There's something about the sound of running water. No, I don't mean a tap that's been left on, but the soothing sound of water bubbling over stones in a little brook or stream. It's totally natural, relaxing and somehow just makes the world seem a little nicer. Fortunately, you don't need to live beside a babbling brook to enjoy the sound of moving water--all you need is to add a water feature to your home. Now you can buy a ready-made water feature at pool/spa or home stores--but a water feature isn't hard to make--and you can create your own using just some inexpensive parts and a few basic tools. Here's how.
Remember, there are no rights and wrongs when designing your water feature--let your imagination be your guide. The only components your water feature must have is some water and a pump.
Consider the size you want your water feature to be; a small aquarium pump may be all you need for a small design. The bigger your water feature, the larger the pump required (see Resources below for pump considerations).
Gather the parts for your feature and decide how you want your feature to look. It can be as natural as a pile of stones in a large pot with water tricking down from the top--or something as modern as a wide trough with a sheet of glass standing upright in it, so the water will sheet down the glass surface as it falls.
Place the pump in the bottom and fasten it firmly in place (using rocks or by tying it in place).
Attach the plastic tubing to the output of the pump, then run it up to the top of your water feature.
Measure and cut the tubing to length, then attach it to the top part of your feature. You may need to drill a hole to allow the tubing to fit into a pot or decorative watering can. Use silicon caulk to hold the tubing in place and prevent water from leaking out.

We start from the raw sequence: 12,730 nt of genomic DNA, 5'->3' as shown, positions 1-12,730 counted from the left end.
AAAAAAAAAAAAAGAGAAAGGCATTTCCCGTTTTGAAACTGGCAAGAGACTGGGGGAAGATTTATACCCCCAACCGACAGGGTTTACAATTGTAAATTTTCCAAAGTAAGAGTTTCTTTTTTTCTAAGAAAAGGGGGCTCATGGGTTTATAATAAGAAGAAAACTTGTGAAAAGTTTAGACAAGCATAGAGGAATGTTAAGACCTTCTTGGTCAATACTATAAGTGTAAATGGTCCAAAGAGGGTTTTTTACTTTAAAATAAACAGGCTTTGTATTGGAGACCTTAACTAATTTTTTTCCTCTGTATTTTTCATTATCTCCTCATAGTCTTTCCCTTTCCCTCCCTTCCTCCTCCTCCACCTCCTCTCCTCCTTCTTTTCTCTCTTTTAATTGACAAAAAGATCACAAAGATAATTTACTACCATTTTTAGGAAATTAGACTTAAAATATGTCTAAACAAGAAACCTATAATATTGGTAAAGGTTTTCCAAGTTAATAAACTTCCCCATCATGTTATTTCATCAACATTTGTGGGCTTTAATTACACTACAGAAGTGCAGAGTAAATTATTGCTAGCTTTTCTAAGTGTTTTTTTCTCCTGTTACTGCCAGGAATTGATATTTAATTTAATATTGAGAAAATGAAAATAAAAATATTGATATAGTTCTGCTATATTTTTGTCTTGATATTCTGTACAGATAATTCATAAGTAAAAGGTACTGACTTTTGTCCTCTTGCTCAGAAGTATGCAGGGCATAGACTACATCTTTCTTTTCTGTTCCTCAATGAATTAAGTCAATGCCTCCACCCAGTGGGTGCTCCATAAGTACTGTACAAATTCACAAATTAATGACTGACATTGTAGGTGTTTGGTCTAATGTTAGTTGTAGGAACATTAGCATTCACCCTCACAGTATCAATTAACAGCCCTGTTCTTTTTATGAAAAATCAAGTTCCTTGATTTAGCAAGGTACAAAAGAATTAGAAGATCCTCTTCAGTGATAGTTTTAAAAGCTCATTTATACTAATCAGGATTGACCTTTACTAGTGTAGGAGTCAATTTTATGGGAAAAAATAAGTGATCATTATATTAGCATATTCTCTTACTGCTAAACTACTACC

Fill the bottom part about one-fourth full with water and turn your pump on. The water will be pumped up through the tubing to the top of your feature, then trickle down to the bottom where the cycle will be repeated. If you don't like the appearance of your "middle," you can rearrange it to achieve the look and sound you want.
Pumps are usually electric, but you can get small battery-powered pumps and even some solar powered ones that require no electricity. Two things you need to know about pumps: the pumping rate, gallons per hour (gph) tells you how much water the pump can move in an hour and the maximum lift (in feet or inches) tells you how high the pump can raise water. A small battery-powered pump would have a pump rate of approximately 35 to 40 gph and would be adequate for a small water feature. The pump's maximum lift will determine how high you can build your water feature. If you choose an electric pump you need to consider how long the cord is when locating your water feature. If your water feature isn't going to be running for a few days, it's a good idea to take the water out. Standing water can get green with algae and provides a breeding ground for mosquitoes. You can buy water feature kits containing a pump, plastic tubing and decorations or do it yourself and simply buy a pump and clear plastic tubing.
Be sure the pump you choose is immersible in water. Electricity and water can be a dangerous combination.